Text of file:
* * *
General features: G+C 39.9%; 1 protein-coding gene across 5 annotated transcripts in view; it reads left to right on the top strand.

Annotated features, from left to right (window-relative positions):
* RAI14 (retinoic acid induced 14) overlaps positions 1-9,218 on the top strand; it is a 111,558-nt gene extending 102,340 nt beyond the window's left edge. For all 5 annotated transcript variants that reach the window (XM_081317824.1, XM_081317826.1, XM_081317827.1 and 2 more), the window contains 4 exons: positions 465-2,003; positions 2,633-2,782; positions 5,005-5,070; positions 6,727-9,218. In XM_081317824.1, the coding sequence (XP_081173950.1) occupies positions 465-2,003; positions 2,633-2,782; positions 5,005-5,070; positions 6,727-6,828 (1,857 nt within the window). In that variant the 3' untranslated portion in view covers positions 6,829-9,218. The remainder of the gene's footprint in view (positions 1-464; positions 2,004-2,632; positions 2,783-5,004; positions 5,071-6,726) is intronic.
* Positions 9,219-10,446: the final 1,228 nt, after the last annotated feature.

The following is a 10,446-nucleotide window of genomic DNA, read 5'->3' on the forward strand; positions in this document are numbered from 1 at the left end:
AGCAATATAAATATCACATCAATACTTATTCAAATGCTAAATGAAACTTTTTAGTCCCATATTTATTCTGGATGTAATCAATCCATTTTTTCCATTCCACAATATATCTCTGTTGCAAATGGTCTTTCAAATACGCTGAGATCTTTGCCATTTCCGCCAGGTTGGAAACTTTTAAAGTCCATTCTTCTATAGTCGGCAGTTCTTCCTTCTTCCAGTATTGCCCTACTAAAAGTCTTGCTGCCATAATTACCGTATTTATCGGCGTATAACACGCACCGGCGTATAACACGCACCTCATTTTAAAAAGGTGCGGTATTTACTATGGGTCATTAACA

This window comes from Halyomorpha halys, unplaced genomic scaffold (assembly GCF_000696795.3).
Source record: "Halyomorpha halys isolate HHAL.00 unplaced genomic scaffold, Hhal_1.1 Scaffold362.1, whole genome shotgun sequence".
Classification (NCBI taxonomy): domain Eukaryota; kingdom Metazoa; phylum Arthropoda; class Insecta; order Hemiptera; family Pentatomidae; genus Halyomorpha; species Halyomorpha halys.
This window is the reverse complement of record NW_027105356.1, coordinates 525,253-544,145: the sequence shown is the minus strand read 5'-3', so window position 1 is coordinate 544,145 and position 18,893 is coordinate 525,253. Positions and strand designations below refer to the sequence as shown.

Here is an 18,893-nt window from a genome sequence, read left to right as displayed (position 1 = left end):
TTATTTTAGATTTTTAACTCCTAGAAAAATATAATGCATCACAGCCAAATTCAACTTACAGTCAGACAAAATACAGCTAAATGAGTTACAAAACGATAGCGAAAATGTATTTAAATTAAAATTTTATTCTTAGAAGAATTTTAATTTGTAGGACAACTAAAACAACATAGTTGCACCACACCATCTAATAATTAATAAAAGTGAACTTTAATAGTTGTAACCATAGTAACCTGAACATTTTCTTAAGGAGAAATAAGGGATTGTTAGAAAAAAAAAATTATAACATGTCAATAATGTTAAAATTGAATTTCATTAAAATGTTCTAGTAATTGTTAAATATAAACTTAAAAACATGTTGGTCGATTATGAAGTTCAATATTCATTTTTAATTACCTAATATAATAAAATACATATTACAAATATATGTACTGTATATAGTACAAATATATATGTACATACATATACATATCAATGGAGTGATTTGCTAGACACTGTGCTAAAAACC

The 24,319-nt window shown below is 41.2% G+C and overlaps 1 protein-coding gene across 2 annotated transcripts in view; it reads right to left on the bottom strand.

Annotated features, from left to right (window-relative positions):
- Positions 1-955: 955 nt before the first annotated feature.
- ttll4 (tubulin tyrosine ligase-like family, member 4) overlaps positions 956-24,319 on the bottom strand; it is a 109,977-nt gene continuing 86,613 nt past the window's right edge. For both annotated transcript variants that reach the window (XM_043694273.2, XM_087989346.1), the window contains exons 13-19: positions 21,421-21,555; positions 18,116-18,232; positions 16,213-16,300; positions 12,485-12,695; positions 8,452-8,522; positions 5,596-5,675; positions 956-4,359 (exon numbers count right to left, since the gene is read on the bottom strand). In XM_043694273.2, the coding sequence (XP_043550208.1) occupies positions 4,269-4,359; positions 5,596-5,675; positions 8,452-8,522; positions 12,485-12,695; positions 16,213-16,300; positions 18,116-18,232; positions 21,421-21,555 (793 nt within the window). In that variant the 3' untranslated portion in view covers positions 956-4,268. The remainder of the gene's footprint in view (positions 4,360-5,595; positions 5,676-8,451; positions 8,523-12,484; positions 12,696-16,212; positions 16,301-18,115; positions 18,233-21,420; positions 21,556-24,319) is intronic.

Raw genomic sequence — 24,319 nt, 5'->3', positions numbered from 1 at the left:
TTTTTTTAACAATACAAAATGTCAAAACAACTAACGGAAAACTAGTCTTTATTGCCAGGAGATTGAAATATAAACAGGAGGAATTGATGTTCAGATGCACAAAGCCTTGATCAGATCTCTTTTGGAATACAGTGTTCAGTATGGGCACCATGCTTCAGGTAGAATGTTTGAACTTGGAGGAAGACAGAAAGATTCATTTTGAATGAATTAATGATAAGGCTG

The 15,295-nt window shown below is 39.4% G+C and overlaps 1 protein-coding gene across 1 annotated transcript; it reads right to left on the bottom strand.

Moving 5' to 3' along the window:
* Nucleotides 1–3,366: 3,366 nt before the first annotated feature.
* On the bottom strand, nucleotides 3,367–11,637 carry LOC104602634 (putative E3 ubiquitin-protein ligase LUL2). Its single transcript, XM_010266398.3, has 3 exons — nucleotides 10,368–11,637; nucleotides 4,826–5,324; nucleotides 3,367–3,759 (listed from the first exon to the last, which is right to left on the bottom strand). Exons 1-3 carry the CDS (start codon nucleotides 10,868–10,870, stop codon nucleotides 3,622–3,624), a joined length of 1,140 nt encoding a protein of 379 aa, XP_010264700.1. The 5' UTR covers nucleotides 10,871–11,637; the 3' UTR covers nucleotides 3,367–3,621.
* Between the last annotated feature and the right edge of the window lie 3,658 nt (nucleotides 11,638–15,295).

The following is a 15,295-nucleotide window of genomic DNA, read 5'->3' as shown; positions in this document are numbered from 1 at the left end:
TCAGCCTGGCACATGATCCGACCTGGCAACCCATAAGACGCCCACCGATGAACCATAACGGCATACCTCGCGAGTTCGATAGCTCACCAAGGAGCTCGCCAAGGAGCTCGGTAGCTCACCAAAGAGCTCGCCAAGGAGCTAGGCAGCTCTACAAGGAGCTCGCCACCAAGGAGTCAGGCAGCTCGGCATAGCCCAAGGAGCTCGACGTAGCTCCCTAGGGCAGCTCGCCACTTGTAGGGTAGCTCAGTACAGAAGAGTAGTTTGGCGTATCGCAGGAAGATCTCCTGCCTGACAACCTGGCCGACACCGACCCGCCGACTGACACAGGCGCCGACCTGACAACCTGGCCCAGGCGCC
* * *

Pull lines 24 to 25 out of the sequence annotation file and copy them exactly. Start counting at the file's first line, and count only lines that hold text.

The following is a 15,295-nucleotide window of genomic DNA, read 5'->3' as shown; positions in this document are numbered from 1 at the left end:
TCAGCCTGGCACATGATCCGACCTGGCAACCCATAAGACGCCCACCGATGAACCATAACGGCATACCTCGCGAGTTCGATAGCTCACCAAGGAGCTCGCCAAGGAGCTCGGTAGCTCACCAAAGAGCTCGCCAAGGAGCTAGGCAGCTCTACAAGGAGCTCGCCACCAAGGAGTCAGGCAGCTCGGCATAGCCCAAGGAGCTCGACGTAGCTCCCTAGGGCAGCTCGCCACTTGTAGGGTAGCTCAGTACAGAAGAGTAGTTTGGCGTATCGCAGGAAGATCTCCTGCCTGACAACCTGGCCGACACCGACCCGCCGACTGACACAGGCGCCGACCTGACAACCTGGCCCAGGCGCC